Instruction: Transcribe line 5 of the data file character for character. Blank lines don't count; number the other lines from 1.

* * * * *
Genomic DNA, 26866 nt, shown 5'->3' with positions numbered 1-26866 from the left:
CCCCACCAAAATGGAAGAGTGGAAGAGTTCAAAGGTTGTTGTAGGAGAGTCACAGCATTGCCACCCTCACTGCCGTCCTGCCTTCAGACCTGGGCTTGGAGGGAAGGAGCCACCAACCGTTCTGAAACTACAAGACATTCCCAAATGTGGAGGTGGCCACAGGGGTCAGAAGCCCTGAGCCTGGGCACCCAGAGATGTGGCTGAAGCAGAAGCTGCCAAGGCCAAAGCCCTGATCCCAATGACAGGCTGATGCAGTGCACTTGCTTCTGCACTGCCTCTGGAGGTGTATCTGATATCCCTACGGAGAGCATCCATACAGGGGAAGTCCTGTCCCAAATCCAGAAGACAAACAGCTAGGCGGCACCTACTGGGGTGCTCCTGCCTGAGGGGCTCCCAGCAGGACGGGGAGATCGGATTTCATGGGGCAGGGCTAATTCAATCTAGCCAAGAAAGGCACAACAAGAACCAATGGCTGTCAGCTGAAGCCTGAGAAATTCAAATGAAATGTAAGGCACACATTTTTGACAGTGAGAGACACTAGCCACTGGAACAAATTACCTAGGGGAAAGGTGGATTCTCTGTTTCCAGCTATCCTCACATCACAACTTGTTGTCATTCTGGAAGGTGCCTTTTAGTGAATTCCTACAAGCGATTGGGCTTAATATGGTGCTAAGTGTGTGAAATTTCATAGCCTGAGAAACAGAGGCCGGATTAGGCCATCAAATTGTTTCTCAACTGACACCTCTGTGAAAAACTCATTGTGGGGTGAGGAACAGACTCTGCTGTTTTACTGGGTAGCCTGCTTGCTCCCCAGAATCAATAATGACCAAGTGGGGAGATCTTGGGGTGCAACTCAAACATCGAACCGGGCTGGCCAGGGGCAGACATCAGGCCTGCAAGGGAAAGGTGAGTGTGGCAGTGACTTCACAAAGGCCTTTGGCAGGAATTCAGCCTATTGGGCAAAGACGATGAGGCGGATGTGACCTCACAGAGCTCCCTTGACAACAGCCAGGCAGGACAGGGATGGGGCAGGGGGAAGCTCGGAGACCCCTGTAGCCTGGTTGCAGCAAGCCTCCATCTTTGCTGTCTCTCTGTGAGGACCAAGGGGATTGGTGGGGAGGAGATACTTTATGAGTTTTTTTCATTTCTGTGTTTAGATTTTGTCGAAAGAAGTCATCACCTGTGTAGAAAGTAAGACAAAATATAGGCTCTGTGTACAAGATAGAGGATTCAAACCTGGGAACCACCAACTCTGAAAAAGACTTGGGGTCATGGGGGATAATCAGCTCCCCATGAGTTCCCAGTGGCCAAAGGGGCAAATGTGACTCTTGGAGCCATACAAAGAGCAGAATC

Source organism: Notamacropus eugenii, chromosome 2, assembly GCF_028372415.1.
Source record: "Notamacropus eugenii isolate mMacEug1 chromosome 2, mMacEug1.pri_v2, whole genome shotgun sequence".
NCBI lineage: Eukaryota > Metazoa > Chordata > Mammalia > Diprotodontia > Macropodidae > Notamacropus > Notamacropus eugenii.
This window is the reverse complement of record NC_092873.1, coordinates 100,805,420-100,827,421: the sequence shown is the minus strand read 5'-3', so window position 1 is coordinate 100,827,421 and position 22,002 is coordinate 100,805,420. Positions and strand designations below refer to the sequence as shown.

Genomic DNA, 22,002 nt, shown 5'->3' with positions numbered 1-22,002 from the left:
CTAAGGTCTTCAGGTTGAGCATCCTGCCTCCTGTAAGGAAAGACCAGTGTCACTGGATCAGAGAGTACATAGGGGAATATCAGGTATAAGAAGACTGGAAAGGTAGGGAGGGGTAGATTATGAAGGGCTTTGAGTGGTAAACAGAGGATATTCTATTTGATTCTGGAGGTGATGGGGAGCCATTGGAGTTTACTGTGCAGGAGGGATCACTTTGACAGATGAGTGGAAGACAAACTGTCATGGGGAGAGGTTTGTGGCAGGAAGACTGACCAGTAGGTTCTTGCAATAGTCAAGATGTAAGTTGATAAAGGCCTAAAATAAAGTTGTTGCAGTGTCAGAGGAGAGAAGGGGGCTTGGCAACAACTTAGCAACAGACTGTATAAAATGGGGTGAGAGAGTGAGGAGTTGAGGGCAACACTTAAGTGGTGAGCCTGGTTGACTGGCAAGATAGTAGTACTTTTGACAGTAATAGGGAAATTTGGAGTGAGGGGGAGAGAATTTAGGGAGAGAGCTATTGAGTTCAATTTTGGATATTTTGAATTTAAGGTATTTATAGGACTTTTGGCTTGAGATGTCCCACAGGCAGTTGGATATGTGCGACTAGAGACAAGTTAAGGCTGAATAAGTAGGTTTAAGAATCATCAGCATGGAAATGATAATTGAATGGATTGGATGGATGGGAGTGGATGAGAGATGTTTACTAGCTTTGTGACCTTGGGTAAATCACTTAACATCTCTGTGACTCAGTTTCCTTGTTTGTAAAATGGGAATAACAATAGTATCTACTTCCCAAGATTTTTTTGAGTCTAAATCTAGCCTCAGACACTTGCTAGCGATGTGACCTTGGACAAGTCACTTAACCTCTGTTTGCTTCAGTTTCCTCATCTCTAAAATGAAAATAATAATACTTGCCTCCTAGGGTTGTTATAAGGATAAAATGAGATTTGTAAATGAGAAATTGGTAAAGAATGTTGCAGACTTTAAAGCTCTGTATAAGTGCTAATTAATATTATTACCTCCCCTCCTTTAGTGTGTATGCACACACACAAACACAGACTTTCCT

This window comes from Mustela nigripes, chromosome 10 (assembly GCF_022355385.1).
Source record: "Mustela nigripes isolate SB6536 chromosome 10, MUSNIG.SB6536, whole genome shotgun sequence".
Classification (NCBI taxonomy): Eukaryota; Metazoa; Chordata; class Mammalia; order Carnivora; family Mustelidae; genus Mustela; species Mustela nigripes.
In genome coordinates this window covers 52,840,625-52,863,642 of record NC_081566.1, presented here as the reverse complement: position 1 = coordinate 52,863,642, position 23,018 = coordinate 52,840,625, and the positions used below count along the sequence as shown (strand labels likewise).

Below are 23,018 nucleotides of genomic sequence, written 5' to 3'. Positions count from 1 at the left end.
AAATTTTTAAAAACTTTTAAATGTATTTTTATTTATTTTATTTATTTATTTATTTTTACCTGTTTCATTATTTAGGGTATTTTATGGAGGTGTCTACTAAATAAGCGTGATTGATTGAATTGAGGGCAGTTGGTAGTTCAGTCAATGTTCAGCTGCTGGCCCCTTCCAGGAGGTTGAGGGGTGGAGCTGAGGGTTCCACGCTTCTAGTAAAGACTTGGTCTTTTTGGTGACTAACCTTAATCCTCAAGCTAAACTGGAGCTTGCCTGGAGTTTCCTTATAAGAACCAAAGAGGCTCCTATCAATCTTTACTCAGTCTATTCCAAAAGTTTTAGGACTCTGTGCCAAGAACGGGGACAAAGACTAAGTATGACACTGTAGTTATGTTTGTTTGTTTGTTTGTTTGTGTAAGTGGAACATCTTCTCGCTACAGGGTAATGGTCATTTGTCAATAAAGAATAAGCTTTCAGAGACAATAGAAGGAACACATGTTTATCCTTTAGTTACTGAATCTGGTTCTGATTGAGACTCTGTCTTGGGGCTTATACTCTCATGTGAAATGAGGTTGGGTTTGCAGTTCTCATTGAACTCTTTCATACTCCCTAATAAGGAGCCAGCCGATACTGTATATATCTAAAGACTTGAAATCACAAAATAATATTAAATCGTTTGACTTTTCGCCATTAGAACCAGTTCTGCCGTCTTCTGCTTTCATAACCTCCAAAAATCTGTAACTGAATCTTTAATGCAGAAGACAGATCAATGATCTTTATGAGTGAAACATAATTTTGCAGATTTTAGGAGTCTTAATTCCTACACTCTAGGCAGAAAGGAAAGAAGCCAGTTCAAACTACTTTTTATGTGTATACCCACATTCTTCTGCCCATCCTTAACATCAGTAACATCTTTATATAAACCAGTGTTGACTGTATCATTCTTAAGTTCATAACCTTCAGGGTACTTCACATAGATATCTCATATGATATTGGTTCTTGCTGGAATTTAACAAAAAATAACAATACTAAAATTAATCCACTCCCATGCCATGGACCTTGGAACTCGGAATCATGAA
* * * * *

NCBI lineage: Eukaryota > Metazoa > Chordata > Mammalia > Diprotodontia > Macropodidae > Notamacropus > Notamacropus eugenii.